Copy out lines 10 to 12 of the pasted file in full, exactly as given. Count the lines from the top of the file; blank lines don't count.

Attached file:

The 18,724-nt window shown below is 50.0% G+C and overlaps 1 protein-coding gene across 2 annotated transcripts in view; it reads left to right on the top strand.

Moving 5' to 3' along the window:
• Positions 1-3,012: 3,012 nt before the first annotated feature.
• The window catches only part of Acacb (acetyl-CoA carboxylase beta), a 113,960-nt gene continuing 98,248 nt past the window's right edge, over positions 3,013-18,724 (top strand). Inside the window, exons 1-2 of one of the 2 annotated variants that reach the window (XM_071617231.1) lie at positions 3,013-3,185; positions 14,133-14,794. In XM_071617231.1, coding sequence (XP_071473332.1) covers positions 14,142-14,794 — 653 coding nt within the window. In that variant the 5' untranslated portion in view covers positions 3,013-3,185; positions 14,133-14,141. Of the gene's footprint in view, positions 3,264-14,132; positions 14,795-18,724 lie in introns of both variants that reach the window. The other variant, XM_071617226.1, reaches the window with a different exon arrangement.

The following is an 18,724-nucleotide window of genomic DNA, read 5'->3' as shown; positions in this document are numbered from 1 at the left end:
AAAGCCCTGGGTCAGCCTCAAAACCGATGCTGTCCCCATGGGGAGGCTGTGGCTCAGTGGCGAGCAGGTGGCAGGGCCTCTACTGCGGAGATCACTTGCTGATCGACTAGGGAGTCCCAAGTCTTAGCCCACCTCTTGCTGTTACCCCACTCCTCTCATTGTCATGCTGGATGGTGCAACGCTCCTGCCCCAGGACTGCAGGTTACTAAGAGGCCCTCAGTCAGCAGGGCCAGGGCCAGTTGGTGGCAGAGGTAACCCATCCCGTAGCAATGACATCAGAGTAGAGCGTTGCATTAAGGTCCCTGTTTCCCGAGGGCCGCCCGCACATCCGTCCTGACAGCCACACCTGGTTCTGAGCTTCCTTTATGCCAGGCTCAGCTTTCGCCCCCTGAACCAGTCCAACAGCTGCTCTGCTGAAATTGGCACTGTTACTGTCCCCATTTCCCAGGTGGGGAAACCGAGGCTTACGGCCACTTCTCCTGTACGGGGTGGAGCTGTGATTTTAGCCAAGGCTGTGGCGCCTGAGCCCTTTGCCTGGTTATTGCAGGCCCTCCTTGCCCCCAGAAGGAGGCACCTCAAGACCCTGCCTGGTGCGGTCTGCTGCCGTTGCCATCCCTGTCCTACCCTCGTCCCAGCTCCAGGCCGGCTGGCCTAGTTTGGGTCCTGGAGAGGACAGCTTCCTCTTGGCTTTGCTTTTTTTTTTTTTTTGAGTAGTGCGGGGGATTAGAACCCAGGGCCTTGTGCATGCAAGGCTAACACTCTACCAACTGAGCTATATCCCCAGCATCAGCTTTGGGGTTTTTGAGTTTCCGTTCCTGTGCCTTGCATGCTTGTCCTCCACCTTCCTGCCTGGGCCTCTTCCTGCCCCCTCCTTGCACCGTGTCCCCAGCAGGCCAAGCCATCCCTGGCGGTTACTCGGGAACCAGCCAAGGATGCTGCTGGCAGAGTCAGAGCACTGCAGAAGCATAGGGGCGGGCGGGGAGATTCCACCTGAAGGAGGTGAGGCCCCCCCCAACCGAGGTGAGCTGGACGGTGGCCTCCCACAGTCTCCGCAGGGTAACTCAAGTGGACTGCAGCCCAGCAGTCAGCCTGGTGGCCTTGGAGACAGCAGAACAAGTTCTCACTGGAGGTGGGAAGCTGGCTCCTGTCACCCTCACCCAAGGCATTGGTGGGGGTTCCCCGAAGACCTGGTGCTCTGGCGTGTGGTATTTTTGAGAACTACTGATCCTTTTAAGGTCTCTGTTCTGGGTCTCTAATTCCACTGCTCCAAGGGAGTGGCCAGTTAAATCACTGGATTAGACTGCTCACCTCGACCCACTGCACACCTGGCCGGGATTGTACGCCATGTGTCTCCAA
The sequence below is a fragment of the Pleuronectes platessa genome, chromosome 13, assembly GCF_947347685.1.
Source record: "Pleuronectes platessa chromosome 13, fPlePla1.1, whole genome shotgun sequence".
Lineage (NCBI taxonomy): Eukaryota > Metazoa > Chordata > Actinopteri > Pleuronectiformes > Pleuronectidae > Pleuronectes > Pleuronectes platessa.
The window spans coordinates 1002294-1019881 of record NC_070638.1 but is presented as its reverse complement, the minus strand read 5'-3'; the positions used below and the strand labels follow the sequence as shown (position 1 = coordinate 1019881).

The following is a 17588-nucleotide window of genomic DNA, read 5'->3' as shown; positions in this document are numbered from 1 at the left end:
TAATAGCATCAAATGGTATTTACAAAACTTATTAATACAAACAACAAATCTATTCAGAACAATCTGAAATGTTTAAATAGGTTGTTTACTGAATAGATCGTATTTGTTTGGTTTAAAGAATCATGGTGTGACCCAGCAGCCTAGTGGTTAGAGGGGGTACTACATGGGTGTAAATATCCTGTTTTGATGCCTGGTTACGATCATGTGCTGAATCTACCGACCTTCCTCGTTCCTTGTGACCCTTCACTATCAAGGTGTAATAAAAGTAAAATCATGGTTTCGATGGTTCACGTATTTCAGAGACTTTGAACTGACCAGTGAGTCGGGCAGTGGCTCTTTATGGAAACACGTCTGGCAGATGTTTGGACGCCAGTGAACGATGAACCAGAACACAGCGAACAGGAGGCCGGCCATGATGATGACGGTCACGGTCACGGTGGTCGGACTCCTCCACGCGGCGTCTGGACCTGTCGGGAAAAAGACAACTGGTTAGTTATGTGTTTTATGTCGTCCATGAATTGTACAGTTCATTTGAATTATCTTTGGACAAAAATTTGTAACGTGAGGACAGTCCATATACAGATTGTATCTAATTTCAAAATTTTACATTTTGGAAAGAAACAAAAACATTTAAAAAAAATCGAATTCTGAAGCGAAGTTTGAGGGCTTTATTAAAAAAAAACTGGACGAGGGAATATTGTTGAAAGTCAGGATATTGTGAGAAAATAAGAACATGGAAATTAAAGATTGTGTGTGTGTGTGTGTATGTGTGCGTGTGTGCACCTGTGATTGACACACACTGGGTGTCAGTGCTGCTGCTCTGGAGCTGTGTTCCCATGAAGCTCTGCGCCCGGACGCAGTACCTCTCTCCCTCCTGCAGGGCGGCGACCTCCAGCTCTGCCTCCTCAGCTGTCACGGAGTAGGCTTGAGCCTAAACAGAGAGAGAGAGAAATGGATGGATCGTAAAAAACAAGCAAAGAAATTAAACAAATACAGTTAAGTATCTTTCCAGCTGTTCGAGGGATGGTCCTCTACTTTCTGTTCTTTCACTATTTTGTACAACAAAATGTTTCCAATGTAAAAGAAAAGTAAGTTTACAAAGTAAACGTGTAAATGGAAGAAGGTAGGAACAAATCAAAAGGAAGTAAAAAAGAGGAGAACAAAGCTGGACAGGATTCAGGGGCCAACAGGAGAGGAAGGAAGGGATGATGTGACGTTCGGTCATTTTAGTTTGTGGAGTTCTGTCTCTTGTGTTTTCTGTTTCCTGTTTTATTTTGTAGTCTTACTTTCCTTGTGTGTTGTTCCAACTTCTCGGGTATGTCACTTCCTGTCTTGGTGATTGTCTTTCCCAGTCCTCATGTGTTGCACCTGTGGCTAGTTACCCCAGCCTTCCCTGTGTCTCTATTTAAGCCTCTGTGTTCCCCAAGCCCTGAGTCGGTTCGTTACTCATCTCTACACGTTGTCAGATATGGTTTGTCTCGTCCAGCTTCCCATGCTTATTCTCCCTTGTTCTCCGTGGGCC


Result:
The window spans coordinates 1002294-1019881 of record NC_070638.1 but is presented as its reverse complement, the minus strand read 5'-3'; the positions used below and the strand labels follow the sequence as shown (position 1 = coordinate 1019881).

The following is a 17588-nucleotide window of genomic DNA, read 5'->3' as shown; positions in this document are numbered from 1 at the left end:
TAATAGCATCAAATGGTATTTACAAAACTTATTAATACAAACAACAAATCTATTCAGAACAATCTGAAATGTTTAAATAGGTTGTTTACTGAATAGATCGTATTTGTTTGGTTTAAAGAATCATGGTGTGACCCAGCAGCCTAGTGGTTAGAGGGGGTACTACATGGGTGTAAATATCCTGTTTTGATGCCTGGTTACGATCATGTGCTGAATCTACCGACCTTCCTCGTTCCTTGTGACCCTTCACTATCAAGGTGTAATAAAAGTAAAATCATGGTTTCGATGGTTCACGTATTTCAGAGACTTTGAACTGACCAGTGAGTCGGGCAGTGGCTCTTTATGGAAACACGTCTGGCAGATGTTTGGACGCCAGTGAACGATGAACCAGAACACAGCGAACAGGAGGCCGGCCATGATGATGACGGTCACGGTCACGGTGGTCGGACTCCTCCACGCGGCGTCTGGACCTGTCGGGAAAAAGACAACTGGTTAGTTATGTGTTTTATGTCGTCCATGAATTGTACAGTTCATTTGAATTATCTTTGGACAAAAATTTGTAACGTGAGGACAGTCCATATACAGATTGTATCTAATTTCAAAATTTTACATTTTGGAAAGAAACAAAAACATTTAAAAAAAATCGAATTCTGAAGCGAAGTTTGAGGGCTTTATTAAAAAAAAACTGGACGAGGGAATATTGTTGAAAGTCAGGATATTGTGAGAAAATAAGAACATGGAAATTAAAGATTGTGTGTGTGTGTGTGTATGTGTGCGTGTGTGCACCTGTGATTGACACACACTGGGTGTCAGTGCTGCTGCTCTGGAGCTGTGTTCCCATGAAGCTCTGCGCCCGGACGCAGTACCTCTCTCCCTCCTGCAGGGCGGCGACCTCCAGCTCTGCCTCCTCAGCTGTCACGGAGTAGGCTTGAGCCTAAACAGAGAGAGAGAGAAATGGATGGATCGTAAAAAACAAGCAAAGAAATTAAACAAATACAGTTAAGTATCTTTCCAGCTGTTCGAGGGATGGTCCTCTACTTTCTGTTCTTTCACTATTTTGTACAACAAAATGTTTCCAATGTAAAAGAAAAGTAAGTTTACAAAGTAAACGTGTAAATGGAAGAAGGTAGGAACAAATCAAAAGGAAGTAAAAAAGAGGAGAACAAAGCTGGACAGGATTCAGGGGCCAACAGGAGAGGAAGGAAGGGATGATGTGACGTTCGGTCATTTTAGTTTGTGGAGTTCTGTCTCTTGTGTTTTCTGTTTCCTGTTTTATTTTGTAGTCTTACTTTCCTTGTGTGTTGTTCCAACTTCTCGGGTATGTCACTTCCTGTCTTGGTGATTGTCTTTCCCAGTCCTCATGTGTTGCACCTGTGGCTAGTTACCCCAGCCTTCCCTGTGTCTCTATTTAAGCCTCTGTGTTCCCCAAGCCCTGAGTCGGTTCGTTACTCATCTCTACACGTTGTCAGATATGGTTTGTCTCGTCCAGCTTCCCATGCTTATTCTCCCTTGTTCTCCGTGGGCC